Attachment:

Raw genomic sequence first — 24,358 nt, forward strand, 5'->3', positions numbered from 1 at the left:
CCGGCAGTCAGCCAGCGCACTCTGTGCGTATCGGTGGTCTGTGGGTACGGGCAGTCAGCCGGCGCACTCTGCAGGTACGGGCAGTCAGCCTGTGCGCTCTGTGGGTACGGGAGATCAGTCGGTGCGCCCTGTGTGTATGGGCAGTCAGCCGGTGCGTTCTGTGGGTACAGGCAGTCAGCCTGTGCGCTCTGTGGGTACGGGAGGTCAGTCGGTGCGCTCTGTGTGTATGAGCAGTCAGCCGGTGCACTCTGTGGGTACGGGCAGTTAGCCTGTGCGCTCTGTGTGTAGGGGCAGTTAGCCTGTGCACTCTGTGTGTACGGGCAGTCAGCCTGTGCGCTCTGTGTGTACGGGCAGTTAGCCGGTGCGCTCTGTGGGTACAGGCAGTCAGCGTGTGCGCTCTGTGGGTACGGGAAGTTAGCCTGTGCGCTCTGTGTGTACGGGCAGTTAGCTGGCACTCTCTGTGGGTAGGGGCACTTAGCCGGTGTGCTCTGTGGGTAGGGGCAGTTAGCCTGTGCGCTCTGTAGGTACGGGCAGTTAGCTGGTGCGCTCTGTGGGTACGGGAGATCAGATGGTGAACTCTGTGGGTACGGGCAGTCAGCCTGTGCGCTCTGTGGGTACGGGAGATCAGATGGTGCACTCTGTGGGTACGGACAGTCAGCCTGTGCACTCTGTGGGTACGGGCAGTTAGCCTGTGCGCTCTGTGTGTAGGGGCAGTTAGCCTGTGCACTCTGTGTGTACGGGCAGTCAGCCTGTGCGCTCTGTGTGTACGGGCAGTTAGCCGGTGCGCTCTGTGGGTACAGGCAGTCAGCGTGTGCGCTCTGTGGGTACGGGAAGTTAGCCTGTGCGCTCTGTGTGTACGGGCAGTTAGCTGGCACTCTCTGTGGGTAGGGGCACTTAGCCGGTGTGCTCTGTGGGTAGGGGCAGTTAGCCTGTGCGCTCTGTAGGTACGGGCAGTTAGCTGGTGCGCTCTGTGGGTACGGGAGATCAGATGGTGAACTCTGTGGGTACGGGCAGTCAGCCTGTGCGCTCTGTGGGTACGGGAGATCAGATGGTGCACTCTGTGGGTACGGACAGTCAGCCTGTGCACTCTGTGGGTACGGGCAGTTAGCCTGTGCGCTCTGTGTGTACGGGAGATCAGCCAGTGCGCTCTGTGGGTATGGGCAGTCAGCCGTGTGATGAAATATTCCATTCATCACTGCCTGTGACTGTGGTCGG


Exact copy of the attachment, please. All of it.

Raw genomic sequence first — 24,358 nt, forward strand, 5'->3', positions numbered from 1 at the left:
CCGGCAGTCAGCCAGCGCACTCTGTGCGTATCGGTGGTCTGTGGGTACGGGCAGTCAGCCGGCGCACTCTGCAGGTACGGGCAGTCAGCCTGTGCGCTCTGTGGGTACGGGAGATCAGTCGGTGCGCCCTGTGTGTATGGGCAGTCAGCCGGTGCGTTCTGTGGGTACAGGCAGTCAGCCTGTGCGCTCTGTGGGTACGGGAGGTCAGTCGGTGCGCTCTGTGTGTATGAGCAGTCAGCCGGTGCACTCTGTGGGTACGGGCAGTTAGCCTGTGCGCTCTGTGTGTAGGGGCAGTTAGCCTGTGCACTCTGTGTGTACGGGCAGTCAGCCTGTGCGCTCTGTGTGTACGGGCAGTTAGCCGGTGCGCTCTGTGGGTACAGGCAGTCAGCGTGTGCGCTCTGTGGGTACGGGAAGTTAGCCTGTGCGCTCTGTGTGTACGGGCAGTTAGCTGGCACTCTCTGTGGGTAGGGGCACTTAGCCGGTGTGCTCTGTGGGTAGGGGCAGTTAGCCTGTGCGCTCTGTAGGTACGGGCAGTTAGCTGGTGCGCTCTGTGGGTACGGGAGATCAGATGGTGAACTCTGTGGGTACGGGCAGTCAGCCTGTGCGCTCTGTGGGTACGGGAGATCAGATGGTGCACTCTGTGGGTACGGACAGTCAGCCTGTGCACTCTGTGGGTACGGGCAGTTAGCCTGTGCGCTCTGTGTGTAGGGGCAGTTAGCCTGTGCACTCTGTGTGTACGGGCAGTCAGCCTGTGCGCTCTGTGTGTACGGGCAGTTAGCCGGTGCGCTCTGTGGGTACAGGCAGTCAGCGTGTGCGCTCTGTGGGTACGGGAAGTTAGCCTGTGCGCTCTGTGTGTACGGGCAGTTAGCTGGCACTCTCTGTGGGTAGGGGCACTTAGCCGGTGTGCTCTGTGGGTAGGGGCAGTTAGCCTGTGCGCTCTGTAGGTACGGGCAGTTAGCTGGTGCGCTCTGTGGGTACGGGAGATCAGATGGTGAACTCTGTGGGTACGGGCAGTCAGCCTGTGCGCTCTGTGGGTACGGGAGATCAGATGGTGCACTCTGTGGGTACGGACAGTCAGCCTGTGCACTCTGTGGGTACGGGCAGTTAGCCTGTGCGCTCTGTGTGTACGGGAGATCAGCCAGTGCGCTCTGTGGGTATGGGCAGTCAGCCGTGTGATGAAATATTCCATTCATCACTGCCTGTGACTGTGGTCGG